PEORIA, Ill. — The U.S is on pace for a record breaking year for measles cases.
According to the Center for Disease Control, confirmed measles cases have almost tripled in the first half of this year compared to all of 2018, making this the worst year for measles in the last quarter century.
Some say one attributing factor is vaccinations, or rather the lack there of. More and more Americans are neglecting to vaccinate themselves and their kids, which some say, is leading to this large of an outbreak.
Tuesday night people gathered at the Peoria Public Library to learn about vaccinations as part of the libraries monthly series “Peoria Speaks”.
Event organizers said they wanted to debunk some of the myths surrounding immunizations.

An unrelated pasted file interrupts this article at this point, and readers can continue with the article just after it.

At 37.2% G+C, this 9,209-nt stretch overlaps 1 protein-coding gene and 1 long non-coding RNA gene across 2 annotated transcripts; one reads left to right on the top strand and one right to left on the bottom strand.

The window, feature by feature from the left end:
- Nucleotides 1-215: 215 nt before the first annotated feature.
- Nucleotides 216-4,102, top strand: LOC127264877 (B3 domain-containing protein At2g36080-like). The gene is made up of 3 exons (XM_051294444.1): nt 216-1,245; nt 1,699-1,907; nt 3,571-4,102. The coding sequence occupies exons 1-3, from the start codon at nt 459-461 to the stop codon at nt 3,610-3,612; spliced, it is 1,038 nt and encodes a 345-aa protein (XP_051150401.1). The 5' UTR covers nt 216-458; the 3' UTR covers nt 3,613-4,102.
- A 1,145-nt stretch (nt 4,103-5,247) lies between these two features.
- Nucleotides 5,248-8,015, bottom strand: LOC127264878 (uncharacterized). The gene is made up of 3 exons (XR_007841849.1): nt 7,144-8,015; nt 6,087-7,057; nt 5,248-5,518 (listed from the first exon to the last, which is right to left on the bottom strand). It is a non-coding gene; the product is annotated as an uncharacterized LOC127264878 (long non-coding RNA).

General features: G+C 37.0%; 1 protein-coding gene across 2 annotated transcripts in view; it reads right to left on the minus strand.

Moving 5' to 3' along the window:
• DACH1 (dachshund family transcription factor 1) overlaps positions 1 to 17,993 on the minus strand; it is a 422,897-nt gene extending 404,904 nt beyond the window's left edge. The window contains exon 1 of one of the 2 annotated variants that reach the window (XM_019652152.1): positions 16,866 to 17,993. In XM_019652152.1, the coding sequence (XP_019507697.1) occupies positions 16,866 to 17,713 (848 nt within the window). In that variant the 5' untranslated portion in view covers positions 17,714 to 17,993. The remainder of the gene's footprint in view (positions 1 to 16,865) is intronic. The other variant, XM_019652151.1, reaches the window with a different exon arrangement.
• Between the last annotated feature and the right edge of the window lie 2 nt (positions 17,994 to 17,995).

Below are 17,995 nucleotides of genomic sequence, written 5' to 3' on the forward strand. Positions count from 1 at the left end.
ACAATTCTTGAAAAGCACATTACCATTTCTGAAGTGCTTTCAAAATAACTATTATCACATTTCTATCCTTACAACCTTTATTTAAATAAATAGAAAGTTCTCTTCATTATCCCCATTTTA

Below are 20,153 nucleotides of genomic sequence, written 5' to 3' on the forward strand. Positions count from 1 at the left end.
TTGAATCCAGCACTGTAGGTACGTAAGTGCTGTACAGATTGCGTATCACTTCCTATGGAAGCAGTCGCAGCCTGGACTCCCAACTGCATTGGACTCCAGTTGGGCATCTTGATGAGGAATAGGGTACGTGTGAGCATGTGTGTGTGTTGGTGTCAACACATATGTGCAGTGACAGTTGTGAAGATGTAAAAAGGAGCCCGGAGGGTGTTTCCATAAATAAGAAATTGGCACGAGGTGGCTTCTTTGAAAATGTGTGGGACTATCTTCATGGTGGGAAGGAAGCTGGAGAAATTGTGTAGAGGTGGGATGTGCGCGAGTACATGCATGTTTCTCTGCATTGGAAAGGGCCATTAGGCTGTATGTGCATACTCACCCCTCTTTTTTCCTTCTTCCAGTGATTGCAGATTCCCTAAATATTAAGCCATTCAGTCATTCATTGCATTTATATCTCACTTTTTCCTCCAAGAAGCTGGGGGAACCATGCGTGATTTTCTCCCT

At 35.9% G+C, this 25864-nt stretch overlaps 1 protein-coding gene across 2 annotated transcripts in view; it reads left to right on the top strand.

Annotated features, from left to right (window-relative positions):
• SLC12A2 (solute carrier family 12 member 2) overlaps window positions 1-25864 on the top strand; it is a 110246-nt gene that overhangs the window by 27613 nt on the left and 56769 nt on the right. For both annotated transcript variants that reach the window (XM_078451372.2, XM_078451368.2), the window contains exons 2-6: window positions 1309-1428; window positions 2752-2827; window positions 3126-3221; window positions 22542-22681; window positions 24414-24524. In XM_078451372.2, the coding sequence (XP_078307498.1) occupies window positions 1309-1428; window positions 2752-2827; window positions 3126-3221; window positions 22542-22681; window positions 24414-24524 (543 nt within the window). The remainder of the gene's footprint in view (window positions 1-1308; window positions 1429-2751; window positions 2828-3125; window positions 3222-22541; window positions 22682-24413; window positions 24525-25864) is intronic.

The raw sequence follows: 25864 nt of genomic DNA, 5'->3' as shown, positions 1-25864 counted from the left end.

Katie Endress, Director of Epidemioloy and Clinical Services at the Peoria County Cealth Department says contrary to what many believe, scientific studies show vaccines do not cause autism, make you more sick, or pose a health risks for young children.
She says not getting vaccinated won’t just affect you but rather everyone who could come in close proximity to you.
“Vaccines have been thoroughly studied and have proven to be safe and effective,” said Endress. “They are one of the best ways to keep children healthy and prevent some serious infectious diseases.”
Endress says fighting the negative stigma starts with advocating for policy change. Currently only five states in the entire nation require all students attending public schools to have vaccinations before they arrive, Illinios is not one of them.
If you want to be a part of the next monthly discussion call 309-497-2186.